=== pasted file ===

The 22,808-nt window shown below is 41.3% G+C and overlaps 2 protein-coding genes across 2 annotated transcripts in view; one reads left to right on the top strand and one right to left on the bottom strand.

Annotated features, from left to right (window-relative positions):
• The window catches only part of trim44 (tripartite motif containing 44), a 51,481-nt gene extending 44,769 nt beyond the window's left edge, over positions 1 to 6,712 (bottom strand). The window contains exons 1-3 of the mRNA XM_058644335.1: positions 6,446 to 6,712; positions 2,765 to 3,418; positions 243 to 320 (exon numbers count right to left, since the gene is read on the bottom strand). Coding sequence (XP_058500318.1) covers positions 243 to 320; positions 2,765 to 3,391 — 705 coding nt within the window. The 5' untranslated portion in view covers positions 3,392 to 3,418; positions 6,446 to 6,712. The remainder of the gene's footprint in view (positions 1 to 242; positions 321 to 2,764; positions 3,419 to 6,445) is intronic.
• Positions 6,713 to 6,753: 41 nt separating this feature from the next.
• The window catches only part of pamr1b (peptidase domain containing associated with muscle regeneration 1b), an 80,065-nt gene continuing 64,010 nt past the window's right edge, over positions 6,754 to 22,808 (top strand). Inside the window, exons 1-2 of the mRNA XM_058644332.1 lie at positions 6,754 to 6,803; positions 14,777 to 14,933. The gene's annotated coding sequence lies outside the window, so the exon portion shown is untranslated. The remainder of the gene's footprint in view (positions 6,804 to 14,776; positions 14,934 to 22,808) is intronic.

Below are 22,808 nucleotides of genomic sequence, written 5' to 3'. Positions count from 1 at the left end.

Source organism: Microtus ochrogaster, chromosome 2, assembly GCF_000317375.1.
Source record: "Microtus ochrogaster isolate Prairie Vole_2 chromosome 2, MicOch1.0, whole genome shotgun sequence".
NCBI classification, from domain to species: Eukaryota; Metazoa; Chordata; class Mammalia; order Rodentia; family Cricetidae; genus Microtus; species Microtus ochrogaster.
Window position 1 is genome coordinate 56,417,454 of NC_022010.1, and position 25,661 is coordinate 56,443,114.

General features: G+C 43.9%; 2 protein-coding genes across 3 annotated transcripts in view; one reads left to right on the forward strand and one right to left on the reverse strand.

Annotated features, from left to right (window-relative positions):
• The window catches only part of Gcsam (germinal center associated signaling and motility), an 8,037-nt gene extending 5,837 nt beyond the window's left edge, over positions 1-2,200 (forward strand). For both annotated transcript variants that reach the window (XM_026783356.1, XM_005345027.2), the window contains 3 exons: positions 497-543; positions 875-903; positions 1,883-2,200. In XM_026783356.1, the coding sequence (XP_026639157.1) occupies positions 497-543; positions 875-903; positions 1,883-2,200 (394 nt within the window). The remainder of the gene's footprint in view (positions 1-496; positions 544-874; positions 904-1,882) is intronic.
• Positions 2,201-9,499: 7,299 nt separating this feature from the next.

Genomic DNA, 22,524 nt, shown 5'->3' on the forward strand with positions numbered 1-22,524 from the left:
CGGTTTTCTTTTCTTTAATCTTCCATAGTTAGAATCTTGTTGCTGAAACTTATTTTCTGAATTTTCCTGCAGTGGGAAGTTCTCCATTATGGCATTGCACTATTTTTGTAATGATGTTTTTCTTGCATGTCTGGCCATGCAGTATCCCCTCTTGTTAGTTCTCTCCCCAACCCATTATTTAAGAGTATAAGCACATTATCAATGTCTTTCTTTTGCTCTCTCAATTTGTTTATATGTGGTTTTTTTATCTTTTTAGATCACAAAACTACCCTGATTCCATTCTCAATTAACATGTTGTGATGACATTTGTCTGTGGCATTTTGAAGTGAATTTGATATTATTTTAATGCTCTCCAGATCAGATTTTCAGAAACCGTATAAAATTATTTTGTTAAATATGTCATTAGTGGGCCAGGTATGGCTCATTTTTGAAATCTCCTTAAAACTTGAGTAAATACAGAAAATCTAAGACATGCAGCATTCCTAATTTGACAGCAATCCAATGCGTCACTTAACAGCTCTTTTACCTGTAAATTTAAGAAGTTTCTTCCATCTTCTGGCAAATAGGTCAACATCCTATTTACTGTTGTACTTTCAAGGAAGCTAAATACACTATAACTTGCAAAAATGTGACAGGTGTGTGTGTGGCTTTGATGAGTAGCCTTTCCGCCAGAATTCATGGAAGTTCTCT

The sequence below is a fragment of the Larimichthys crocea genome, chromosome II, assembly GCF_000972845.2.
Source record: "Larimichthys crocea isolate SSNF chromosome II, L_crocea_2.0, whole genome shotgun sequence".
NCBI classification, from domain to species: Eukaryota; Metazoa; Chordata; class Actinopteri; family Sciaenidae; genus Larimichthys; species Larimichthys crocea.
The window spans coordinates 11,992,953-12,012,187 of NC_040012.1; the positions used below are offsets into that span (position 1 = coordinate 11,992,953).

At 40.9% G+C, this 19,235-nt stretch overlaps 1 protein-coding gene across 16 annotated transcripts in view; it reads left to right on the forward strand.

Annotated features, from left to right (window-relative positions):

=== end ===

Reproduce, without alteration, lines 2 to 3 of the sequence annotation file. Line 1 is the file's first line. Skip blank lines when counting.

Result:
Annotated features, from left to right (window-relative positions):
• The window catches only part of trim44 (tripartite motif containing 44), a 51,481-nt gene extending 44,769 nt beyond the window's left edge, over positions 1 to 6,712 (bottom strand). The window contains exons 1-3 of the mRNA XM_058644335.1: positions 6,446 to 6,712; positions 2,765 to 3,418; positions 243 to 320 (exon numbers count right to left, since the gene is read on the bottom strand). Coding sequence (XP_058500318.1) covers positions 243 to 320; positions 2,765 to 3,391 — 705 coding nt within the window. The 5' untranslated portion in view covers positions 3,392 to 3,418; positions 6,446 to 6,712. The remainder of the gene's footprint in view (positions 1 to 242; positions 321 to 2,764; positions 3,419 to 6,445) is intronic.